Indiscrete Space is Non-Meager

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Theorem

Let $T = \left({S, \left\{{\varnothing, S}\right\}}\right)$ be an indiscrete topological space.

Then $T$ is non-meager.


Proof

Let $H \subseteq S$ such that $H \ne \varnothing$.

From Limit Points of Indiscrete Space, every point of $S$ is a limit point of $H$.

So, by definition:

$H^- = S$

where $H^-$ is the closure of $H$ in $T$.

Now the interior of $S$ is $S$ itself (trivially, by definition).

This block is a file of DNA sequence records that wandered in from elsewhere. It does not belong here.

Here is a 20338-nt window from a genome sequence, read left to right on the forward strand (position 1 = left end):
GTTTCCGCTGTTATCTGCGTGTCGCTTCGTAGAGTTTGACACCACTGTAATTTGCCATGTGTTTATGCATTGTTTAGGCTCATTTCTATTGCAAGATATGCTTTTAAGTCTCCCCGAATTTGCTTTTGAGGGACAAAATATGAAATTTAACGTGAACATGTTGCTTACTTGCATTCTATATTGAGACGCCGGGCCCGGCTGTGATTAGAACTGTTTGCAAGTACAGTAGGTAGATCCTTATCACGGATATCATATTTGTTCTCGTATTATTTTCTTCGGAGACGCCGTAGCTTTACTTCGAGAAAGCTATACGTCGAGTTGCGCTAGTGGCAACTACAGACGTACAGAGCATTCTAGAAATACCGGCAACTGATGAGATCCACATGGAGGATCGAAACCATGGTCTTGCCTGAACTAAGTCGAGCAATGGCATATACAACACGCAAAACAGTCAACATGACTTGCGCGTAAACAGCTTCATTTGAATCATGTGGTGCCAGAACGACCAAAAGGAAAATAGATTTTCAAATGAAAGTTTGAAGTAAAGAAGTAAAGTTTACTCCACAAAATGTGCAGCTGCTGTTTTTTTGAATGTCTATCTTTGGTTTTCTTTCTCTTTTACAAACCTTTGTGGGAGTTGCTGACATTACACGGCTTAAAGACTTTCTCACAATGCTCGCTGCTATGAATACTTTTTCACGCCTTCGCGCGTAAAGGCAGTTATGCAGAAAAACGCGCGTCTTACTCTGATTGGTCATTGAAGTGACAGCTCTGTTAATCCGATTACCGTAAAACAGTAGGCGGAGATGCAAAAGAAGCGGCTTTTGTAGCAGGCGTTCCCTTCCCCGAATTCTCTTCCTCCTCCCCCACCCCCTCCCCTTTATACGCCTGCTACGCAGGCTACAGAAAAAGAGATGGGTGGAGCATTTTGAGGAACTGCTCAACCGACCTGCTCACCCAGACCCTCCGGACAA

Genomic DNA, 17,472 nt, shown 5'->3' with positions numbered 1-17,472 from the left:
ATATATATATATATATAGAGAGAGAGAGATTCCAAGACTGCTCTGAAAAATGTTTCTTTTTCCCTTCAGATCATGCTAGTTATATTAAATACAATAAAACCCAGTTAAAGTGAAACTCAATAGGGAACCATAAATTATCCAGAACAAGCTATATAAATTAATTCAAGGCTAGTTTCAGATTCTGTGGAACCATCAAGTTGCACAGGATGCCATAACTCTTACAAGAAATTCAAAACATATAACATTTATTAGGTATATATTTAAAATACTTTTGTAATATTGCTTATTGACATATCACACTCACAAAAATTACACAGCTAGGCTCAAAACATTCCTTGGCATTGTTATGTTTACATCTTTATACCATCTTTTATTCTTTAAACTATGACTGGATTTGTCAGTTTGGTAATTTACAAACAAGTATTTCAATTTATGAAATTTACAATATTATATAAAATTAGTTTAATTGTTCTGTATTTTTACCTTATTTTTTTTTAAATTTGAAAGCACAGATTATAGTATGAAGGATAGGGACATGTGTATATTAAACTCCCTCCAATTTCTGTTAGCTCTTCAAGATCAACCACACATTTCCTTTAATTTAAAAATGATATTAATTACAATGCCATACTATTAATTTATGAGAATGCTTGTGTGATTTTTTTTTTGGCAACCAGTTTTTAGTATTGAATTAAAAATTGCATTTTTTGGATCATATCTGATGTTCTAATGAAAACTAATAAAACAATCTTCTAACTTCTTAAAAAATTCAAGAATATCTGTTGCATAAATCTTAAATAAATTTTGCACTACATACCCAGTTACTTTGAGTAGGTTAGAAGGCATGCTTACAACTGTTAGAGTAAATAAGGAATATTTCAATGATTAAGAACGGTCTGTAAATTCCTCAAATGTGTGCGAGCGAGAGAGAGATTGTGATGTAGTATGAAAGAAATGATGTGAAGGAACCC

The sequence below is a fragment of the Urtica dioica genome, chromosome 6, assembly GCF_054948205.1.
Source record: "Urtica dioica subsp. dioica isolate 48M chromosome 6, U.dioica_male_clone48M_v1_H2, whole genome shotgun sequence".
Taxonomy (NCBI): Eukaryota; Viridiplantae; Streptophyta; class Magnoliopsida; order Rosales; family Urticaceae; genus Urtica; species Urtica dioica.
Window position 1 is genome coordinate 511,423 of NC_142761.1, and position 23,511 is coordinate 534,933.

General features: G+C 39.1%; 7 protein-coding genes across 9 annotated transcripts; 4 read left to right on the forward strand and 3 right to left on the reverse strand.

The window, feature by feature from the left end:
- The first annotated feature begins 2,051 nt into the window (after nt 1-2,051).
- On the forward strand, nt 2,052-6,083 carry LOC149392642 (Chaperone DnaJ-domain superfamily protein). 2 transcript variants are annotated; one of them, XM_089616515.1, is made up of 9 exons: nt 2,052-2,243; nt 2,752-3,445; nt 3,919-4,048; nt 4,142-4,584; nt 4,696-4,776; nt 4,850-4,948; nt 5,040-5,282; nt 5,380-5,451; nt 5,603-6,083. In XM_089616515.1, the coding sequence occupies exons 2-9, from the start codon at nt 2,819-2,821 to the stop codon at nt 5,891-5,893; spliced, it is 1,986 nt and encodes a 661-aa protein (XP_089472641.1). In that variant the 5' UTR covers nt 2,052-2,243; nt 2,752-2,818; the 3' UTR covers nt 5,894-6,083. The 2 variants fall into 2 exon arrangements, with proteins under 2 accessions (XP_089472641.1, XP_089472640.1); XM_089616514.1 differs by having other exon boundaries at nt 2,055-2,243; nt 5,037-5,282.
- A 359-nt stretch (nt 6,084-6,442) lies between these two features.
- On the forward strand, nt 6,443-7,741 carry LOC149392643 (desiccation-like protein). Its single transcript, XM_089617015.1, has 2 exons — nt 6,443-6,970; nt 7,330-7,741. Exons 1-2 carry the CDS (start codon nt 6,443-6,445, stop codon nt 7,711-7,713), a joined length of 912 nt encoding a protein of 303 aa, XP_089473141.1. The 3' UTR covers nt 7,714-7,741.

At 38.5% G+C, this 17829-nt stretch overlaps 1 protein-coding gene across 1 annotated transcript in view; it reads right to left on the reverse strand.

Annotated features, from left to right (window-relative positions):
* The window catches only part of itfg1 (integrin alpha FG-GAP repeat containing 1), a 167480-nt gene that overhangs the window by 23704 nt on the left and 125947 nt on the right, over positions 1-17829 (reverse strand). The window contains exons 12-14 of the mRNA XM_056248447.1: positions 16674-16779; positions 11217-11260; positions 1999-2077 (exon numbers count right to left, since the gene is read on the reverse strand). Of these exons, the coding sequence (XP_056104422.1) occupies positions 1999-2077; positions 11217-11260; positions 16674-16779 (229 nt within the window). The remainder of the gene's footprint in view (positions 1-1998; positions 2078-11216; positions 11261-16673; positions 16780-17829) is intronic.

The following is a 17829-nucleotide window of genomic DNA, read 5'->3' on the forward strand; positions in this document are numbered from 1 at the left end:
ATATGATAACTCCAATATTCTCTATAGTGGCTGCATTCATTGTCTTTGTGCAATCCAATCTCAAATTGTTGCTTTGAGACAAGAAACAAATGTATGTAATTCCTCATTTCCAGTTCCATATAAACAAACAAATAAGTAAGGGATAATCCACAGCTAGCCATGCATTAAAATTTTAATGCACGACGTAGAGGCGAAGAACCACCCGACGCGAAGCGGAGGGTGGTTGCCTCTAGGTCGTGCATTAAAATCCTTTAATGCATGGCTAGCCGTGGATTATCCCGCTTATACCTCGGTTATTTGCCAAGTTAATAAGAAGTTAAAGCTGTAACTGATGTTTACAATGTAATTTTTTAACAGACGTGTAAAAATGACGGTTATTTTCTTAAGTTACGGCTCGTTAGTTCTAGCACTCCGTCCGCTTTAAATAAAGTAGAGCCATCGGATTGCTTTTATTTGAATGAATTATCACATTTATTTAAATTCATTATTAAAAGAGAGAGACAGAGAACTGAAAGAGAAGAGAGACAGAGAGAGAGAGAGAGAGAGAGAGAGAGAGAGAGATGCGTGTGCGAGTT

So:

$\left({H^-}\right)^\circ = S \ne \varnothing$

where $\left({H^-}\right)^\circ$ is the interior of the closure of $H$.

So, by definition, $H$ is not nowhere dense.

(Note that if $H = \varnothing$, then Empty Set is Nowhere Dense applies, which is why the stipulation above that $H \ne \varnothing$.)

It follows that $H$ can not be the countable union of nowhere dense subsets of $S$.

So $H$ is, by definition, not meager, so must be non-meager.

$\blacksquare$


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